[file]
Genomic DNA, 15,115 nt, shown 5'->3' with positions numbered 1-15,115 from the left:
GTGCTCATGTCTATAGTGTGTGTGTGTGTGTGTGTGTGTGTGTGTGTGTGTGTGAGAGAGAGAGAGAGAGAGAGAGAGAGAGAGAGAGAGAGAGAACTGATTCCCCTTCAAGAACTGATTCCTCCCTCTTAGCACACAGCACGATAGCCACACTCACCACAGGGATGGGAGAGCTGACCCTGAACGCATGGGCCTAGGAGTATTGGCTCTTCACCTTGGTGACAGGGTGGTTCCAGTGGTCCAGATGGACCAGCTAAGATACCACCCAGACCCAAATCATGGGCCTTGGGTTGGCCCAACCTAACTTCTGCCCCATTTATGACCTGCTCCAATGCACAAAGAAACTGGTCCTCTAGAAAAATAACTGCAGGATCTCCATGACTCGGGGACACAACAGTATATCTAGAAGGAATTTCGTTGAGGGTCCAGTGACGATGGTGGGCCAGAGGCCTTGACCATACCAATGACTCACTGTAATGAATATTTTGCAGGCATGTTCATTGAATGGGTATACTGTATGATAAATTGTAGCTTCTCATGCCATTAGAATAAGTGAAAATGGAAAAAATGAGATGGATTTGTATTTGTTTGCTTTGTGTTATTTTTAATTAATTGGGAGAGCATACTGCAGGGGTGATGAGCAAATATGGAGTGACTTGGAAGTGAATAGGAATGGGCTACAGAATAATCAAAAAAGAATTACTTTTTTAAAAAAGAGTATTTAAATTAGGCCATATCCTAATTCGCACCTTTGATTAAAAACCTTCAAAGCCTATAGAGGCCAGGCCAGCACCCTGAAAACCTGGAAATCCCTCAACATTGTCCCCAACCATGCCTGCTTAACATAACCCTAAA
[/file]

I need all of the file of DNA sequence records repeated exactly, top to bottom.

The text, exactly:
Genomic DNA, 15,115 nt, shown 5'->3' with positions numbered 1-15,115 from the left:
GTGCTCATGTCTATAGTGTGTGTGTGTGTGTGTGTGTGTGTGTGTGTGTGTGTGAGAGAGAGAGAGAGAGAGAGAGAGAGAGAGAGAGAGAGAGAACTGATTCCCCTTCAAGAACTGATTCCTCCCTCTTAGCACACAGCACGATAGCCACACTCACCACAGGGATGGGAGAGCTGACCCTGAACGCATGGGCCTAGGAGTATTGGCTCTTCACCTTGGTGACAGGGTGGTTCCAGTGGTCCAGATGGACCAGCTAAGATACCACCCAGACCCAAATCATGGGCCTTGGGTTGGCCCAACCTAACTTCTGCCCCATTTATGACCTGCTCCAATGCACAAAGAAACTGGTCCTCTAGAAAAATAACTGCAGGATCTCCATGACTCGGGGACACAACAGTATATCTAGAAGGAATTTCGTTGAGGGTCCAGTGACGATGGTGGGCCAGAGGCCTTGACCATACCAATGACTCACTGTAATGAATATTTTGCAGGCATGTTCATTGAATGGGTATACTGTATGATAAATTGTAGCTTCTCATGCCATTAGAATAAGTGAAAATGGAAAAAATGAGATGGATTTGTATTTGTTTGCTTTGTGTTATTTTTAATTAATTGGGAGAGCATACTGCAGGGGTGATGAGCAAATATGGAGTGACTTGGAAGTGAATAGGAATGGGCTACAGAATAATCAAAAAAGAATTACTTTTTTAAAAAAGAGTATTTAAATTAGGCCATATCCTAATTCGCACCTTTGATTAAAAACCTTCAAAGCCTATAGAGGCCAGGCCAGCACCCTGAAAACCTGGAAATCCCTCAACATTGTCCCCAACCATGCCTGCTTAACATAACCCTAAA